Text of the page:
If you stalk the apartment decor section of Urban Outfitters like I do, you may already recognize these round velvet pintuck pillows that come in an array of colors (currently 11 colors). They have a rating of 4.5 out of 5 stars over 73 reviews, probably because they are pretty fabulous. They're also $32-$34 each, which isn't outrageous but of course I like to think I can always do better.
So I made one.
Certainly it's not exact, especially the pintucking, but it still emulates the retro-throwback style. And it was half the price to make. So, wanna make your own? Get ready to smock!
Click below to see the full tutorial:
Step 1) Gather your materials. I purchased 1 1/4 yds. of suedecloth that kinda has a similar sheen and texture as velvet (or so I tell myself... I refused to buy expensive actual velvet or the Christmasy crushed panne stuff). I also bought a 16-inch round pillow form, thread, a long upholstery needle (5") to help tuft the pillow, and a cover button kit with two 1 1/4 inch buttons.
Step 2) Cut two rectangles of fabric that each measure 38.75" x 16".
Step 3) Time to create grid of dots that will serve as your smocking pattern. Be sure to mark on the wrong side of both pieces. There will be five columns and 30 rows of dots on each rectangle. The column of dots begin 5 1/2 inches from each long edge, and the rows begin 1 1/4 inches from the short edges, and are spaced 1 1/4 inches onward. The dots will therefore form squares with sides that are all 1 1/4 inches long.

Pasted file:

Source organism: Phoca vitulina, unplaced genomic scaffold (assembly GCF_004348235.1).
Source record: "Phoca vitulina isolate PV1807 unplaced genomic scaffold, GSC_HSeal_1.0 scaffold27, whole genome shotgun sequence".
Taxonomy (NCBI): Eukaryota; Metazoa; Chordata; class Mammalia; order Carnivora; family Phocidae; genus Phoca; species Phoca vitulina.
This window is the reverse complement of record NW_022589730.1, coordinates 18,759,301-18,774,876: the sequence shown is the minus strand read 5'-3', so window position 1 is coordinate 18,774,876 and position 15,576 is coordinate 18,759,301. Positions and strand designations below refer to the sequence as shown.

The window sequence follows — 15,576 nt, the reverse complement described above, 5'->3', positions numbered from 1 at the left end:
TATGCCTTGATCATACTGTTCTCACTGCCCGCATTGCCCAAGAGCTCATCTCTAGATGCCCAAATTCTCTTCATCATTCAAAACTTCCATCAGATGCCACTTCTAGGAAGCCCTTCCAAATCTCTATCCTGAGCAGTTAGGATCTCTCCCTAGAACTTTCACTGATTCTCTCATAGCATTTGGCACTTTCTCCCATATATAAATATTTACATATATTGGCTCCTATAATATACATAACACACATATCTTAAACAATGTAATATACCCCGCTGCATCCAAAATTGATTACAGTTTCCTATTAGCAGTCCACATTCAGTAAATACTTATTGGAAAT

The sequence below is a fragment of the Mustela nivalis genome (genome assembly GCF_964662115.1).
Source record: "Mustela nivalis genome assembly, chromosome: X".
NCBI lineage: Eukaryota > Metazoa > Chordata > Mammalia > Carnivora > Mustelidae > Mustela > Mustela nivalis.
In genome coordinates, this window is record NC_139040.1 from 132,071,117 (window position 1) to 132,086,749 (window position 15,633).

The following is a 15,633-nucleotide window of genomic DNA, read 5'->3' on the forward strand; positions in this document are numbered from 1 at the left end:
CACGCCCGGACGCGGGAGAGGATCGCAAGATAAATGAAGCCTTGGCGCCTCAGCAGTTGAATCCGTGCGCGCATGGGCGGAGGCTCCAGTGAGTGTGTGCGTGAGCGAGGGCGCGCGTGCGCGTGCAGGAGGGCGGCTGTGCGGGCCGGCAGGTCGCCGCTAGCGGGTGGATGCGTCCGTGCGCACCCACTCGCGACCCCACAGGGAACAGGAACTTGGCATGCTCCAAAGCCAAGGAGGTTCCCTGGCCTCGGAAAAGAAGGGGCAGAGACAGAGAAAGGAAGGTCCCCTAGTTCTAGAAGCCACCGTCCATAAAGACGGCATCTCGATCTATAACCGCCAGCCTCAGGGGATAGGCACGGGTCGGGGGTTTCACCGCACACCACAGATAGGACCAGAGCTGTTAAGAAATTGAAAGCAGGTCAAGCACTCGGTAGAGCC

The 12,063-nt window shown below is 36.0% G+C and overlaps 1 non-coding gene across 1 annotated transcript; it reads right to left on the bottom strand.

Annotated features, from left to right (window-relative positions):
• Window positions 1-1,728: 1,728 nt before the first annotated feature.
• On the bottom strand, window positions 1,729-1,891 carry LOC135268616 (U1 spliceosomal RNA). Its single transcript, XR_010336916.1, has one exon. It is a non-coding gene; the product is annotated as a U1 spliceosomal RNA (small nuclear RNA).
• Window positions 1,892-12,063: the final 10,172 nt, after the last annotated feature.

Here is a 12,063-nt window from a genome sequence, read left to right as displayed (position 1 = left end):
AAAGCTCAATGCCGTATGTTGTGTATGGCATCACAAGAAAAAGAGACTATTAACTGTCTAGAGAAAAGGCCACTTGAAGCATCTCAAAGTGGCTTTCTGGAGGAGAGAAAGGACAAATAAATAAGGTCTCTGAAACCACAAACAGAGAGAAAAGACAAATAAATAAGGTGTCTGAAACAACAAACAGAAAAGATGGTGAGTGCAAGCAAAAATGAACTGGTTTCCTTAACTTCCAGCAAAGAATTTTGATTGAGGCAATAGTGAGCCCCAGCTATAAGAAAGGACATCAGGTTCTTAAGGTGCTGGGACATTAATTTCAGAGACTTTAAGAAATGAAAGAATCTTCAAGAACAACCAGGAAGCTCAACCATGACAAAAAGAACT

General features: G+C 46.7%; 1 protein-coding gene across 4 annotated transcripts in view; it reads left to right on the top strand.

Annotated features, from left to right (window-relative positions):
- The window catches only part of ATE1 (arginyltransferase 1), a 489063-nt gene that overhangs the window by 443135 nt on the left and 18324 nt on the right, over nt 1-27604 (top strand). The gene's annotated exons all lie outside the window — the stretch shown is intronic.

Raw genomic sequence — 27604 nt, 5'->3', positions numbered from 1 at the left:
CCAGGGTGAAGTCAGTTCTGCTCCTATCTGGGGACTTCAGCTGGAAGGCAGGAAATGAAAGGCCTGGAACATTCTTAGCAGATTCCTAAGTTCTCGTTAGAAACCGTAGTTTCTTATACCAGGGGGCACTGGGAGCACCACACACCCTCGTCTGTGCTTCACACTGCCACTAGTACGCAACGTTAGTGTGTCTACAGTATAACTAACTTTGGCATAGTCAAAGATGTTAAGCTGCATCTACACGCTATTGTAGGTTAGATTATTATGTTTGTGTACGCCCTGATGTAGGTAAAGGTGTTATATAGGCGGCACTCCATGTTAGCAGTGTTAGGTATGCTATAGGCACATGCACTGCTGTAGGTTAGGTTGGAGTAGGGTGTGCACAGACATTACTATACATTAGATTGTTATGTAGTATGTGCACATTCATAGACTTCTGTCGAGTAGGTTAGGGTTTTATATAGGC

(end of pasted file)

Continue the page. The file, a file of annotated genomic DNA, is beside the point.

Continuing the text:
Hard to see, but I used a regular pencil to mark my grid. Be sure your pencil or marker doesn't bleed or show through on the right side, as some of the dots will remain un-pintucked and therefore visible on the other side when the pillow's finished.
Step 4) Draw diagonals on the grid to show where the fabric will be gathered (pintucked). In the leftmost column, the diagonals will be drawn from the top right of one "box" to the bottom left. A box will be skipped in between, as the diagonals alternate directions and column placement down each row. This will look like a lattice smocking pattern, except backwards, if you've ever done that:
In the photo above, the horizontal lines I drew were a previous effort to make my dot-marking process faster (I stopped measuring and began eye-balling it after awhile). So, those have nothing to do with how everything will be sewn.
Step 5) This is the only time you'll use a sewing machine. With right sides together, stitch the two rectangles together at the two short sides. Trim the seam. This will create a large loop like an infinity scarf. If everything was measured properly, a 5/8 in. seam allowance should make it so the dots are still spaced 1 1/4 inches apart across the seam. Some of your diagonals will have to cross the seams to ensure that the smocking pattern continues evenly all the way around the edge of the pillow:
Step 6) Double-thread your hand needle so the thread is less likely to break. You can also use quilting thread, upholstery thread or something else more durable. Begin on a row at the top of one of the rectangle sides. You'll be smocking downward along the column, not across the row. Begin by sliding your needle through the second dot from the left, from right to left. Bring it all the way through, so that the knot at the end of the thread is stopped:
Secure the stitch by passing through one more time.